How to manage your money and avoid a post-pandemic splurge
After over a year of hunkering down in our homes, catching up with friends and family over Zoom, and not even being able to go out for a coffee, many of us may feel primed and ready to go on a bit of a spending spree.
While we are by no means free of COVID-19, the successful vaccine rollout has seen life in Scotland starting to return to something approaching what it was like before the pandemic. And that means we can start to plan for things again.
For those who lost jobs or suffered pay cuts during the pandemic, they don’t have the luxury to go on a splurge. For others, however, the temptation is there; to splash out on holidays, socialising with friends, and otherwise enjoying the freedoms we’ve missed for so long.
But just because we can, doesn’t mean we should. People fortunate enough to keep their jobs during the pandemic have managed to build up their savings over the last year and a half and – as the pandemic has taught us – financial emergencies can come out of nowhere.
With that in mind, we’ve put together a few tips to help you manage your money as we come out of the pandemic.
1. Resist the initial urge to spend
Now that restrictions are being eased, more people are being vaccinated, and shops, pubs, and restaurants are opening up all over the country, the phrase “Kid in a sweetie shop” comes to mind.
Given the year (or more) that we’ve had, it’s understandable that you’d want to treat yourself to some of the things that you’ve missed, whether it’s a night away at a hotel, taking the family out for a nice meal, or catching some sun overseas.
There’s absolutely nothing wrong with that. The thing to avoid is getting caught up in the initial rush, when you could find yourself spending so much on the things you’ve missed out on that you struggle to keep up with the more mundane expenses, like bills and subscriptions.
2. Make a budget
It sounds boring, and it probably is, but no serious plan to keep your spending in check can do without a budget. And now that we’re starting to reemerge into society, a budget has never been more important.
You’ve probably noticed, but things have been in flux over the last 18 months. Your spending habits changed when we all went from normal life to various levels of lockdown, and they’re about to change again as we make the opposite journey.
That’s why it’s important to make a budget that takes these changes into account. Start by totting up your income and outgoings to work out your level of disposable income, and make sure you don’t forget the expenses that aren’t in play right now but will be soon, like commuting to the office.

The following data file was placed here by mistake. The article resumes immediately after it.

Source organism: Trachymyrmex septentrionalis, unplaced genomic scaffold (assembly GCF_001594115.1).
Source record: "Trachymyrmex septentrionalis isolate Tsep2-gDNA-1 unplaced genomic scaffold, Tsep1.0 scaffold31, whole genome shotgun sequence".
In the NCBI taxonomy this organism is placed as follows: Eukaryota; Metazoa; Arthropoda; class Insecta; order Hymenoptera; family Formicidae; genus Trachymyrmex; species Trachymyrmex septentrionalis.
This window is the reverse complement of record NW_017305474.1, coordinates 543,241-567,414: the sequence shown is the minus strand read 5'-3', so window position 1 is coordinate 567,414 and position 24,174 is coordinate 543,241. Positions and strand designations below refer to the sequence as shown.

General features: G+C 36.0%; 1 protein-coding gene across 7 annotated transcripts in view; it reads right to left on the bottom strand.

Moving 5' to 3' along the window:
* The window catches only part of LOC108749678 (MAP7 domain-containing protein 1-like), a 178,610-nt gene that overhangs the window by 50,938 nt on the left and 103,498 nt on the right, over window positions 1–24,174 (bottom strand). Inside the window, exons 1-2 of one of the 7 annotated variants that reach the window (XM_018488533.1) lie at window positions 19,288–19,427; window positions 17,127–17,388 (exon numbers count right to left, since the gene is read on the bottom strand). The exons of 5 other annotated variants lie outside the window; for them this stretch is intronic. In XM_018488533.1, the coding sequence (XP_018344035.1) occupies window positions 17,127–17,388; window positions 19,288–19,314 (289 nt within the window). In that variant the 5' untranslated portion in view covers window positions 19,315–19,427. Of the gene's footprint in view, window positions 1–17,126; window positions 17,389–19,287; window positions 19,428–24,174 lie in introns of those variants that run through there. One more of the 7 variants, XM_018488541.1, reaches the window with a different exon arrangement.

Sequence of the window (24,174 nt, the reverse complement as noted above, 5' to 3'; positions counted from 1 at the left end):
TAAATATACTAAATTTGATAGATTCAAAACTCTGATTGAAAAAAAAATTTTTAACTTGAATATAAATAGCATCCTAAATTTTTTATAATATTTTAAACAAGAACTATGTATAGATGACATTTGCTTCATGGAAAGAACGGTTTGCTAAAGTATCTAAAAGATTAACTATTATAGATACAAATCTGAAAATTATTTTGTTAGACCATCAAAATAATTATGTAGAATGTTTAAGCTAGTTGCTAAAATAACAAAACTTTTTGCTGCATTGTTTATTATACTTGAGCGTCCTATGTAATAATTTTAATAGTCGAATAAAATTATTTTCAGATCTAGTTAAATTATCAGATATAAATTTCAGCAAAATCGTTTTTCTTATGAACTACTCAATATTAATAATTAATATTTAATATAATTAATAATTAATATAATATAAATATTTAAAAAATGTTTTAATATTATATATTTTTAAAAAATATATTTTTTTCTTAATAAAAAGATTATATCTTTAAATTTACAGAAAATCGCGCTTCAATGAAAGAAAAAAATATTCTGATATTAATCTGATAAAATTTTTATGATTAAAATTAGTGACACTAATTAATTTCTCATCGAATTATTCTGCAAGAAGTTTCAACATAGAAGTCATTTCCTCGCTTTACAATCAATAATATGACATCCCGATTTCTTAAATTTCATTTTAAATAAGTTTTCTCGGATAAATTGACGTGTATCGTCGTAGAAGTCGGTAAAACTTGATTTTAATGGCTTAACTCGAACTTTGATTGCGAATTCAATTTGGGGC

3. Trim the fat from your outgoings
As we mentioned previously, transitioning back to normal life may bring with it additional costs that you haven’t had to think about for a while. But it also presents an opportunity for you to cut your spending in certain areas.
We all learned to do without certain luxuries during the pandemic, whether it was going for a run rather than heading to the gym, or making use of our Netflix subscription when we weren’t able to go to the cinema.
While there will definitely be activities you can’t wait to get back to, you may have realised there are others you can do without. If an expense comes back on your radar and you realise you were doing fine without it, cut it. Put that money towards the things that are more important to you.
4. Plan ahead
While the pandemic, and all the planned social events that eventually fell by the wayside, might have discouraged you from looking too far into the future, it still pays to plan ahead.
The next six months are likely to be action-packed for a lot of us, between attending weddings that have been continually deferred, booking long-overdue holidays at home or abroad, and catching up with the friends and family we haven’t seen in such a long time.
All of these things cost money, and will hurt less if you plan for them in advance. If you know you have a busier-than-normal month coming up, make sure it’s in your budget. If you’re going away somewhere, book your travel as early as possible to get the best rates. And in case an event pops up off the cuff, make sure you have a little extra put away.
5. Help others if you have the means
We’ve all suffered in one way or another over the course of the last 18 months, and if the pandemic has taught us anything, it’s that anybody can find themselves struggling financially. For those of us who are able, it might be nice to help out those who aren’t as fortunate.
This might be a gesture as simple as making sure you tip hospitality workers who have been struggling for work throughout the pandemic, or supporting your local stores after a long time with no customers.
If you want to commit to something more formal, you can set up a monthly direct debit to your favourite charity, or multiple charities, or even donate your time at your local food bank or community centre.
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